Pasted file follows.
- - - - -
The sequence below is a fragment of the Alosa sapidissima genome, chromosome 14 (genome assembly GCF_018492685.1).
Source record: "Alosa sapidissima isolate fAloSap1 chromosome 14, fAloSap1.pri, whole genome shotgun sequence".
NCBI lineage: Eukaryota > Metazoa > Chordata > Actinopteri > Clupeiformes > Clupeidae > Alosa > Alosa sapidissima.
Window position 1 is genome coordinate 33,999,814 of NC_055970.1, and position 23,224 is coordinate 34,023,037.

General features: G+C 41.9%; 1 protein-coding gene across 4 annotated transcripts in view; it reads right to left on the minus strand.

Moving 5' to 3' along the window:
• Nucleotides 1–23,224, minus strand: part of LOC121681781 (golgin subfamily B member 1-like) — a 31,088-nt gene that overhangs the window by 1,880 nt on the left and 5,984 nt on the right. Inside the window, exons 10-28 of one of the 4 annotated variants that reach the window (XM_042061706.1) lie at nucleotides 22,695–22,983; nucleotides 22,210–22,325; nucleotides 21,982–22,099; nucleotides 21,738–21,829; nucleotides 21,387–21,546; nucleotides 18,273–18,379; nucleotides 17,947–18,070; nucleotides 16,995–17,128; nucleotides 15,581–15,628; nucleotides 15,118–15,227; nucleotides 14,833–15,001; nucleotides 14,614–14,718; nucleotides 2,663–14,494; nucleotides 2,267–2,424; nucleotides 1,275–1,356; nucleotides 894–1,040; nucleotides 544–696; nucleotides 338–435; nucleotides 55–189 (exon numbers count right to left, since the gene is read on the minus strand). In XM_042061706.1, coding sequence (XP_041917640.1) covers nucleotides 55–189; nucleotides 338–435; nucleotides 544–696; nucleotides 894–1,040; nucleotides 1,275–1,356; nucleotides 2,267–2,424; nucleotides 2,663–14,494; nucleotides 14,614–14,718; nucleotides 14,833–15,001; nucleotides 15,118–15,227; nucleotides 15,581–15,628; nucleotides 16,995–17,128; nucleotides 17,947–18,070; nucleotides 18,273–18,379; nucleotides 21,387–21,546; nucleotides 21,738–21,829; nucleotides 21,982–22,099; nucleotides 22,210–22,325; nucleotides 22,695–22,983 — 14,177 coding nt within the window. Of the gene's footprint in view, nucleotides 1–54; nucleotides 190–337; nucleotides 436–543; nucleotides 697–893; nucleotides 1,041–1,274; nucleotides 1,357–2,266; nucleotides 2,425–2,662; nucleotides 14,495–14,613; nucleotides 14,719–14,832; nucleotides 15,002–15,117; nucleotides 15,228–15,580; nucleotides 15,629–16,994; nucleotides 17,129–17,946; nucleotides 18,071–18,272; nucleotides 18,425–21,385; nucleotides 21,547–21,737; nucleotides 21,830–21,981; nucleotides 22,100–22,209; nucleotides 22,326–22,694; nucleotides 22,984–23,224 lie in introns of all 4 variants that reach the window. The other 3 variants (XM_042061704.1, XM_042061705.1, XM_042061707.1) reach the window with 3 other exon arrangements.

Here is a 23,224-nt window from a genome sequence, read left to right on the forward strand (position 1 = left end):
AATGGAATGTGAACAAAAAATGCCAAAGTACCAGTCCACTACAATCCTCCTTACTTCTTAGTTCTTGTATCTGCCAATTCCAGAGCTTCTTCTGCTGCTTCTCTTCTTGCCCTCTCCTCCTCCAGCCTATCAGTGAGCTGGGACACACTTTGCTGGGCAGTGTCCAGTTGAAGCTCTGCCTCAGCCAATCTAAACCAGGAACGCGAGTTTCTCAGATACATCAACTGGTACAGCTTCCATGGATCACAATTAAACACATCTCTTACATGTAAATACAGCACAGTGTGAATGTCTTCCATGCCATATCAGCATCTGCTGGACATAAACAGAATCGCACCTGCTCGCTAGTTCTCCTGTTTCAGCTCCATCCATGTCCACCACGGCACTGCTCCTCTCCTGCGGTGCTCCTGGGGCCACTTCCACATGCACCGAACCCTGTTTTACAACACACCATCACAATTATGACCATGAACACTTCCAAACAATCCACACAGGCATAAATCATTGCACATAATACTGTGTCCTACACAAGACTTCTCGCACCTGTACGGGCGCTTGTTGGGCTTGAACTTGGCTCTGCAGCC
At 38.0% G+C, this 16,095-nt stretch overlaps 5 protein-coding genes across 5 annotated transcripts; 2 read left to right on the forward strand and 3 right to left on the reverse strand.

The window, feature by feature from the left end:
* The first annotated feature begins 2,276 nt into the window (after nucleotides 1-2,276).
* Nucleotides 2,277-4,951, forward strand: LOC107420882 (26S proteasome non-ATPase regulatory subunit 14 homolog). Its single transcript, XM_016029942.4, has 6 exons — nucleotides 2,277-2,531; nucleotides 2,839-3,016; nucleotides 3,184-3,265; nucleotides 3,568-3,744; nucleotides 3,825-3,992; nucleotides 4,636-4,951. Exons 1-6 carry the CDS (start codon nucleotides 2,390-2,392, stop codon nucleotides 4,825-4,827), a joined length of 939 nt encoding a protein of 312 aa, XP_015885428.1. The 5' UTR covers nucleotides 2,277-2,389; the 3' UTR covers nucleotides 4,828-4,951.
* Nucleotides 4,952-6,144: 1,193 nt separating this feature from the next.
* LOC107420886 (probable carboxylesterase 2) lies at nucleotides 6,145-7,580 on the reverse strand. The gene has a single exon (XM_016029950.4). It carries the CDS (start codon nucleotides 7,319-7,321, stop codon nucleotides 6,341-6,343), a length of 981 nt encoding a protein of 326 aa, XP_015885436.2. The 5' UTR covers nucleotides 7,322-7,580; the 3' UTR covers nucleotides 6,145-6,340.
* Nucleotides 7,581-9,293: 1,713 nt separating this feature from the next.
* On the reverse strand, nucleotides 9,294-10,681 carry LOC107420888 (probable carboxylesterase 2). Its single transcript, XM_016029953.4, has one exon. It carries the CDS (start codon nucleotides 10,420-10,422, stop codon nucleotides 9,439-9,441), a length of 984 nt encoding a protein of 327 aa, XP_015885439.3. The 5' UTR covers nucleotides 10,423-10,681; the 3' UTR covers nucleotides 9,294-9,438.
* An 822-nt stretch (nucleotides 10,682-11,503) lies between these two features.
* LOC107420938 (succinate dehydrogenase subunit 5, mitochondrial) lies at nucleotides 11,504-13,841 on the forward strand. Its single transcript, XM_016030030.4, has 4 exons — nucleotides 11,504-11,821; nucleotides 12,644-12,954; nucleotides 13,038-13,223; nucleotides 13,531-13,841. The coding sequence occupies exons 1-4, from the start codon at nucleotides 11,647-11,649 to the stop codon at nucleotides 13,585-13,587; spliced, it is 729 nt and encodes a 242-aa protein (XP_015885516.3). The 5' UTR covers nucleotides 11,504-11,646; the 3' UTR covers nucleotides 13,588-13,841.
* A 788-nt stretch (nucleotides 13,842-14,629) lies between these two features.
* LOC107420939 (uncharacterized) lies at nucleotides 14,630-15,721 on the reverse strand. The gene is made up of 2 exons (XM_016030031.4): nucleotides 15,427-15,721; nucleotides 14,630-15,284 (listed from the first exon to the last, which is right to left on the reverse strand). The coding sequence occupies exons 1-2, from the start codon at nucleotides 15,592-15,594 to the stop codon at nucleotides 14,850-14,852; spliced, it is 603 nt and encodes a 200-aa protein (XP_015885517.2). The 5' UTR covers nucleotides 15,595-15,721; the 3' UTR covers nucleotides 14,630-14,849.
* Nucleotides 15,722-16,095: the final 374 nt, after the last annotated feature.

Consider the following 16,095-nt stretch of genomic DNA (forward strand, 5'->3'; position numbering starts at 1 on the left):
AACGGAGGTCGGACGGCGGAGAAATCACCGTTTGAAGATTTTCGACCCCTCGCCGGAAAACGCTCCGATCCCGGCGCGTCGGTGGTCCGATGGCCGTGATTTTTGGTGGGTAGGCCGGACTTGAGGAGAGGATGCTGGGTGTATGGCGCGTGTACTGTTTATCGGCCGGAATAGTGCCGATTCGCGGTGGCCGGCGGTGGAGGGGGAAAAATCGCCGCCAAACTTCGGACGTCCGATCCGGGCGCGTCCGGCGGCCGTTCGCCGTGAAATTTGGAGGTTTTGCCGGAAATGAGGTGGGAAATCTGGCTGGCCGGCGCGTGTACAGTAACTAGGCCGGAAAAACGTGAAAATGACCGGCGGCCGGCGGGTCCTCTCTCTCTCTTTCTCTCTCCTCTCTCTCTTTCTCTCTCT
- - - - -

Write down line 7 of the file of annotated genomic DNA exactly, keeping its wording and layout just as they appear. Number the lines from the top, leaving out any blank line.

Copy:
• Nucleotides 1–23,224, minus strand: part of LOC121681781 (golgin subfamily B member 1-like) — a 31,088-nt gene that overhangs the window by 1,880 nt on the left and 5,984 nt on the right. Inside the window, exons 10-28 of one of the 4 annotated variants that reach the window (XM_042061706.1) lie at nucleotides 22,695–22,983; nucleotides 22,210–22,325; nucleotides 21,982–22,099; nucleotides 21,738–21,829; nucleotides 21,387–21,546; nucleotides 18,273–18,379; nucleotides 17,947–18,070; nucleotides 16,995–17,128; nucleotides 15,581–15,628; nucleotides 15,118–15,227; nucleotides 14,833–15,001; nucleotides 14,614–14,718; nucleotides 2,663–14,494; nucleotides 2,267–2,424; nucleotides 1,275–1,356; nucleotides 894–1,040; nucleotides 544–696; nucleotides 338–435; nucleotides 55–189 (exon numbers count right to left, since the gene is read on the minus strand). In XM_042061706.1, coding sequence (XP_041917640.1) covers nucleotides 55–189; nucleotides 338–435; nucleotides 544–696; nucleotides 894–1,040; nucleotides 1,275–1,356; nucleotides 2,267–2,424; nucleotides 2,663–14,494; nucleotides 14,614–14,718; nucleotides 14,833–15,001; nucleotides 15,118–15,227; nucleotides 15,581–15,628; nucleotides 16,995–17,128; nucleotides 17,947–18,070; nucleotides 18,273–18,379; nucleotides 21,387–21,546; nucleotides 21,738–21,829; nucleotides 21,982–22,099; nucleotides 22,210–22,325; nucleotides 22,695–22,983 — 14,177 coding nt within the window. Of the gene's footprint in view, nucleotides 1–54; nucleotides 190–337; nucleotides 436–543; nucleotides 697–893; nucleotides 1,041–1,274; nucleotides 1,357–2,266; nucleotides 2,425–2,662; nucleotides 14,495–14,613; nucleotides 14,719–14,832; nucleotides 15,002–15,117; nucleotides 15,228–15,580; nucleotides 15,629–16,994; nucleotides 17,129–17,946; nucleotides 18,071–18,272; nucleotides 18,425–21,385; nucleotides 21,547–21,737; nucleotides 21,830–21,981; nucleotides 22,100–22,209; nucleotides 22,326–22,694; nucleotides 22,984–23,224 lie in introns of all 4 variants that reach the window. The other 3 variants (XM_042061704.1, XM_042061705.1, XM_042061707.1) reach the window with 3 other exon arrangements.